From Apple’s “1984” Superbowl ad, directed by Ridley Scott, to the “Mac vs. PC” series of 66 commercials, the computer industry has always relied on advertising. Or did it?
“This 1946 photograph shows ENIAC (Electronic Numerical Integrator And Computer), the first general purpose electronic computer – a 30-ton machine housed at the University of Pennsylvania. Developed in secret starting in 1943, ENIAC was designed to calculate artillery firing tables for the United States Army’s Ballistic Research Laboratory. The completed machine was announced to the public on February 14, 1946. The inventors of ENIAC promoted the spread of the new technologies through a series of influential lectures on the construction of electronic digital computers at the University of Pennsylvania in 1946, known as the Moore School Lectures.” – from The Atlantic.com, World War II: After the War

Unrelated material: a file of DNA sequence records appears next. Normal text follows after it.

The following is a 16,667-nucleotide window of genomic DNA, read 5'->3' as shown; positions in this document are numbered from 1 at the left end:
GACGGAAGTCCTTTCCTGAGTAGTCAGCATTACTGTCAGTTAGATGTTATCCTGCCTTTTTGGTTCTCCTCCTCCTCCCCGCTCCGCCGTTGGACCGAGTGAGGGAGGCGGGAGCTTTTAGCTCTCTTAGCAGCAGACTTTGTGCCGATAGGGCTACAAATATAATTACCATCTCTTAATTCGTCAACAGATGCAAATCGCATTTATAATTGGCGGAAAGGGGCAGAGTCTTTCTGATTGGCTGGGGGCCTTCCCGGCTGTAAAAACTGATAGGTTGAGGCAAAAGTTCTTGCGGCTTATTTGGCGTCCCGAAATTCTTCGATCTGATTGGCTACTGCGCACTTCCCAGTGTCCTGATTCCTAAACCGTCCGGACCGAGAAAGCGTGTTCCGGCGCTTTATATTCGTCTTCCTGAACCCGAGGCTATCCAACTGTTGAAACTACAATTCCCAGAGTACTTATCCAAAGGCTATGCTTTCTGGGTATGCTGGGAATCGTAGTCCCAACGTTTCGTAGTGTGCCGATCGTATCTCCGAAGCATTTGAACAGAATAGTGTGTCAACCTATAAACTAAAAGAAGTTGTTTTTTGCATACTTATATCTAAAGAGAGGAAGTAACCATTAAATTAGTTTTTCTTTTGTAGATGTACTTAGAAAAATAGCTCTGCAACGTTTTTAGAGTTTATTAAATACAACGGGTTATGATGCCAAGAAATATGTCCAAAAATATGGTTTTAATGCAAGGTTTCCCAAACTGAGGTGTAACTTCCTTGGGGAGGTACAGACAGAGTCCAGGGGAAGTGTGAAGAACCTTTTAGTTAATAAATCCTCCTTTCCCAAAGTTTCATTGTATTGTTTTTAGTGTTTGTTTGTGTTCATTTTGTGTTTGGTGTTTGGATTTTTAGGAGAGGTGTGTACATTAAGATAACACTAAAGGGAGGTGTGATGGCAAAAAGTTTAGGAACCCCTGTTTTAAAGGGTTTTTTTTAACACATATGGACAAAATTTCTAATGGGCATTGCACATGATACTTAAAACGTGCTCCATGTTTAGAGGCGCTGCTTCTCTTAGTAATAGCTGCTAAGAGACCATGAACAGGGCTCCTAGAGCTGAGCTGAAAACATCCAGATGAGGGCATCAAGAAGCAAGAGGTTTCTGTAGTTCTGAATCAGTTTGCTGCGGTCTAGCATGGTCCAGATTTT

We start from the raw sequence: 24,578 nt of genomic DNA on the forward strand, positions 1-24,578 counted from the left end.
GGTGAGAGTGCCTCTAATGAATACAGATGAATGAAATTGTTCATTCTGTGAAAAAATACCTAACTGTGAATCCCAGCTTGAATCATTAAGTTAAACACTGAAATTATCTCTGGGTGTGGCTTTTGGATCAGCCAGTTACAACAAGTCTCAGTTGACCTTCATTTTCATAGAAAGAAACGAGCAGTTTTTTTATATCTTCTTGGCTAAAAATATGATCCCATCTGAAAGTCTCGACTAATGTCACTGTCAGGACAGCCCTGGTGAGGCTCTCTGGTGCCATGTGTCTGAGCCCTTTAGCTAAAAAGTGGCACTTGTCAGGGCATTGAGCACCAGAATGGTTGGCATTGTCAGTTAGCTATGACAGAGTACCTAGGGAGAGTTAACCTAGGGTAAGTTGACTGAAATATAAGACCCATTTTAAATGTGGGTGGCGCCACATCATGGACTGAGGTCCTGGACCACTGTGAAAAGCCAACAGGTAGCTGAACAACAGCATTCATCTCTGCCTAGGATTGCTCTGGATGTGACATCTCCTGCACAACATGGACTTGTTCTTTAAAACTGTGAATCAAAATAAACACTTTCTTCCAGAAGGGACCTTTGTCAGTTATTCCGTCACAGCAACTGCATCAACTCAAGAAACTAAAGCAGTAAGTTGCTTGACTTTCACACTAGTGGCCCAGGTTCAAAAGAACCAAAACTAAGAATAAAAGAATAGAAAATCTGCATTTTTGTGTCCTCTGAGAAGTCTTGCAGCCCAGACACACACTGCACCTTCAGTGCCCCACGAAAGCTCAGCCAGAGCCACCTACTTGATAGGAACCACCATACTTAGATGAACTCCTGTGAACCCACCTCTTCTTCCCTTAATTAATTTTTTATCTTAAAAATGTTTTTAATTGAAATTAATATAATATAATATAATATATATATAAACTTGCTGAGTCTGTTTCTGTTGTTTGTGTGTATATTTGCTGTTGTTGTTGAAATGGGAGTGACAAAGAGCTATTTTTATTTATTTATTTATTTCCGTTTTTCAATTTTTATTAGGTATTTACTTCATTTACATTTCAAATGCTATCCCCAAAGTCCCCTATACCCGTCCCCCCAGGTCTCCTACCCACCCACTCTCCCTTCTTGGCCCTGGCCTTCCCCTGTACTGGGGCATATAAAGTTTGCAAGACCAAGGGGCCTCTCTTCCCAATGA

The boldface is our addition, to point to the fact that even in 1946 when selling was dominated by traditional advertising, the smartest people in the world chose to use public relations to help gain attention for their product with the right audiences.
Chris Henneghan is one of Schubert’s longest-standing employees, starting with the agency in 1987. She now serves as Senior Vice President and Brand Strategist. Chris is a Notre Dame grad and enjoys tennis, golf, hiking and reading.